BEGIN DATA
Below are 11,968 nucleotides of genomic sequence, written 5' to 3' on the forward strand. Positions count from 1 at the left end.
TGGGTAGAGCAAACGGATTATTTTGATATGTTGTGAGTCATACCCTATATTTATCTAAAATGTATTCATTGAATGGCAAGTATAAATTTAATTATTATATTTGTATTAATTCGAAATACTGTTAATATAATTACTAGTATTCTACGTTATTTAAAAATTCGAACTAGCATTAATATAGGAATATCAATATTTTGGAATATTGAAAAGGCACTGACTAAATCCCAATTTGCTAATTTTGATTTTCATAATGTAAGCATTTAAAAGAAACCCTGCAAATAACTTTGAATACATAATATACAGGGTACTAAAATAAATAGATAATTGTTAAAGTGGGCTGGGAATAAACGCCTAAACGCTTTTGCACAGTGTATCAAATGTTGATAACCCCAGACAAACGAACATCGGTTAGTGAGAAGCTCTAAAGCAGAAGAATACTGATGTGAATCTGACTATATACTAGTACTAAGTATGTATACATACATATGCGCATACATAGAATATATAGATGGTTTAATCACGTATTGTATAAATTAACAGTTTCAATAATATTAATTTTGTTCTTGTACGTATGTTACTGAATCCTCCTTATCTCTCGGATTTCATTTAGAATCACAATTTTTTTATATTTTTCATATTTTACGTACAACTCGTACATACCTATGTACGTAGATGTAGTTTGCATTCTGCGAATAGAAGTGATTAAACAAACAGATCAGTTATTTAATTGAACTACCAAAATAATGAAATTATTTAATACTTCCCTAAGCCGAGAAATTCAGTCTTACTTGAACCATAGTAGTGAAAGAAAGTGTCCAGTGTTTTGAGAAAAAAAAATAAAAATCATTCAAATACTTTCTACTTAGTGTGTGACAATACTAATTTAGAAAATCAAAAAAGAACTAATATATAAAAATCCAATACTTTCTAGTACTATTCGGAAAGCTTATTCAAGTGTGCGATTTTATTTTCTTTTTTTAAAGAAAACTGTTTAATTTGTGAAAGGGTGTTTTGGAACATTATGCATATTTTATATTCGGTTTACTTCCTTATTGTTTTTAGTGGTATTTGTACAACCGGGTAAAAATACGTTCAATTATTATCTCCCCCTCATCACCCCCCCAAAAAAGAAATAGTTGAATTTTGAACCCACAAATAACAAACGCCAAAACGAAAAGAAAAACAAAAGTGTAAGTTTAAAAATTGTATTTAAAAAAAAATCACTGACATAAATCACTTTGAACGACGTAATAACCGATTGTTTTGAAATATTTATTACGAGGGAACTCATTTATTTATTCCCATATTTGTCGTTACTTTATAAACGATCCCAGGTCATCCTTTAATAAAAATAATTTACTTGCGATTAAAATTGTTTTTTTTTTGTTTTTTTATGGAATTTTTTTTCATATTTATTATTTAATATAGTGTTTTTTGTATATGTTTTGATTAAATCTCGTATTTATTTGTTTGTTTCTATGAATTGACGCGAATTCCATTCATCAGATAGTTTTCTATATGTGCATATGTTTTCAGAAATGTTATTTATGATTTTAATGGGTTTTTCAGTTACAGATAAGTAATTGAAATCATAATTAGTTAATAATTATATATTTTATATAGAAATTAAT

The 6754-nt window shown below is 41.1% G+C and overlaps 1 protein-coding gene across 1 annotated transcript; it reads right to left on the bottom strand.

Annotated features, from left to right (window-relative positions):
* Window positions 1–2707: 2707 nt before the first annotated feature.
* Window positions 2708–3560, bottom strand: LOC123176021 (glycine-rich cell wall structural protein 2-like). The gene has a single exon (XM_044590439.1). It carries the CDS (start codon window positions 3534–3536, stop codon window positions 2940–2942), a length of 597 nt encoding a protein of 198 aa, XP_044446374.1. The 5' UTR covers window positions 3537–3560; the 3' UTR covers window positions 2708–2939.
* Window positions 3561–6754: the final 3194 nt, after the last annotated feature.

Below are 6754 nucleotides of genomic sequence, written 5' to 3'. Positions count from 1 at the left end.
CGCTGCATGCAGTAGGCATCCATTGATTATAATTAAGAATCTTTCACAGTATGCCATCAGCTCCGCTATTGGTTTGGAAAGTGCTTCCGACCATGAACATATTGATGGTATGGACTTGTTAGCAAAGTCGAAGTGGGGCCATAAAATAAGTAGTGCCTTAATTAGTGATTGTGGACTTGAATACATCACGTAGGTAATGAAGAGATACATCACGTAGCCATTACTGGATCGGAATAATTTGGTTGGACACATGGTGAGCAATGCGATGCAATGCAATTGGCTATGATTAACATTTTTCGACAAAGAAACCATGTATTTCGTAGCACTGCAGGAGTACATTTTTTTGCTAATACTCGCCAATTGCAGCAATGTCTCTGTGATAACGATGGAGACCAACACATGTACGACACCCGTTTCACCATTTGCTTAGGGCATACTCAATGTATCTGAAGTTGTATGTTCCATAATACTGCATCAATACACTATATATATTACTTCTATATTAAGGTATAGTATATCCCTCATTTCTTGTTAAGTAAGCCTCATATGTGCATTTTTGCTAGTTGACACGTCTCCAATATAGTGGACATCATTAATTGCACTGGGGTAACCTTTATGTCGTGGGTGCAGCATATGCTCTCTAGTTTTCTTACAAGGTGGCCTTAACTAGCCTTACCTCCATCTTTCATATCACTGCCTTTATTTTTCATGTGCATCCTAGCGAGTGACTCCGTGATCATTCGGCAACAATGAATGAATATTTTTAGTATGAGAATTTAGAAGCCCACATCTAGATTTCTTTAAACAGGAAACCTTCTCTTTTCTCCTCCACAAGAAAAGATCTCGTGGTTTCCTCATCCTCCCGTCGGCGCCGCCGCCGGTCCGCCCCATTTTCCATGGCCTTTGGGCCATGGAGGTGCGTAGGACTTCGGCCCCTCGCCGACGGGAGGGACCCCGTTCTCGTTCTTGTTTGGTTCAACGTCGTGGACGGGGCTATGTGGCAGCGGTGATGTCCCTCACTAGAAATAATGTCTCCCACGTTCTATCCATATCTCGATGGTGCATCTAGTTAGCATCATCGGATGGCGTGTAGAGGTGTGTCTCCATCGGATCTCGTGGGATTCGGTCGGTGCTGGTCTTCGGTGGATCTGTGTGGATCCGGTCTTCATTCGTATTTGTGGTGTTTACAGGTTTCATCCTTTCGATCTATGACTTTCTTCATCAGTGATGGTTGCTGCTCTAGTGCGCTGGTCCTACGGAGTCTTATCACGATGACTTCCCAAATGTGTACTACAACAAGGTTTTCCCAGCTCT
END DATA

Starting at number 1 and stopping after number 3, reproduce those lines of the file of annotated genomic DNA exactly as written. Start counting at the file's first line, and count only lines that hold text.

Below are 11,968 nucleotides of genomic sequence, written 5' to 3' on the forward strand. Positions count from 1 at the left end.
TGGGTAGAGCAAACGGATTATTTTGATATGTTGTGAGTCATACCCTATATTTATCTAAAATGTATTCATTGAATGGCAAGTATAAATTTAATTATTATATTTGTATTAATTCGAAATACTGTTAATATAATTACTAGTATTCTACGTTATTTAAAAATTCGAACTAGCATTAATATAGGAATATCAATATTTTGGAATATTGAAAAGGCACTGACTAAATCCCAATTTGCTAATTTTGATTTTCATAATGTAAGCATTTAAAAGAAACCCTGCAAATAACTTTGAATACATAATATACAGGGTACTAAAATAAATAGATAATTGTTAAAGTGGGCTGGGAATAAACGCCTAAACGCTTTTGCACAGTGTATCAAATGTTGATAACCCCAGACAAACGAACATCGGTTAGTGAGAAGCTCTAAAGCAGAAGAATACTGATGTGAATCTGACTATATACTAGTACTAAGTATGTATACATACATATGCGCATACATAGAATATATAGATGGTTTAATCACGTATTGTATAAATTAACAGTTTCAATAATATTAATTTTGTTCTTGTACGTATGTTACTGAATCCTCCTTATCTCTCGGATTTCATTTAGAATCACAATTTTTTTATATTTTTCATATTTTACGTACAACTCGTACATACCTATGTACGTAGATGTAGTTTGCATTCTGCGAATAGAAGTGATTAAACAAACAGATCAGTTATTTAATTGAACTACCAAAATAATGAAATTATTTAATACTTCCCTAAGCCGAGAAATTCAGTCTTACTTGAACCATAGTAGTGAAAGAAAGTGTCCAGTGTTTTGAGAAAAAAAAATAAAAATCATTCAAATACTTTCTACTTAGTGTGTGACAATACTAATTTAGAAAATCAAAAAAGAACTAATATATAAAAATCCAATACTTTCTAGTACTATTCGGAAAGCTTATTCAAGTGTGCGATTTTATTTTCTTTTTTTAAAGAAAACTGTTTAATTTGTGAAAGGGTGTTTTGGAACATTATGCATATTTTATATTCGGTTTACTTCCTTATTGTTTTTAGTGGTATTTGTACAACCGGGTAAAAATACGTTCAATTATTATCTCCCCCTCATCACCCCCCCAAAAAAGAAATAGTTGAATTTTGAACCCACAAATAACAAACGCCAAAACGAAAAGAAAAACAAAAGTGTAAGTTTAAAAATTGTATTTAAAAAAAAATCACTGACATAAATCACTTTGAACGACGTAATAACCGATTGTTTTGAAATATTTATTACGAGGGAACTCATTTATTTATTCCCATATTTGTCGTTACTTTATAAACGATCCCAGGTCATCCTTTAATAAAAATAATTTACTTGCGATTAAAATTGTTTTTTTTTTGTTTTTTTATGGAATTTTTTTTCATATTTATTATTTAATATAGTGTTTTTTGTATATGTTTTGATTAAATCTCGTATTTATTTGTTTGTTTCTATGAATTGACGCGAATTCCATTCATCAGATAGTTTTCTATATGTGCATATGTTTTCAGAAATGTTATTTATGATTTTAATGGGTTTTTCAGTTACAGATAAGTAATTGAAATCATAATTAGTTAATAATTATATATTTTATATAGAAATTAAT

The 6754-nt window shown below is 41.1% G+C and overlaps 1 protein-coding gene across 1 annotated transcript; it reads right to left on the bottom strand.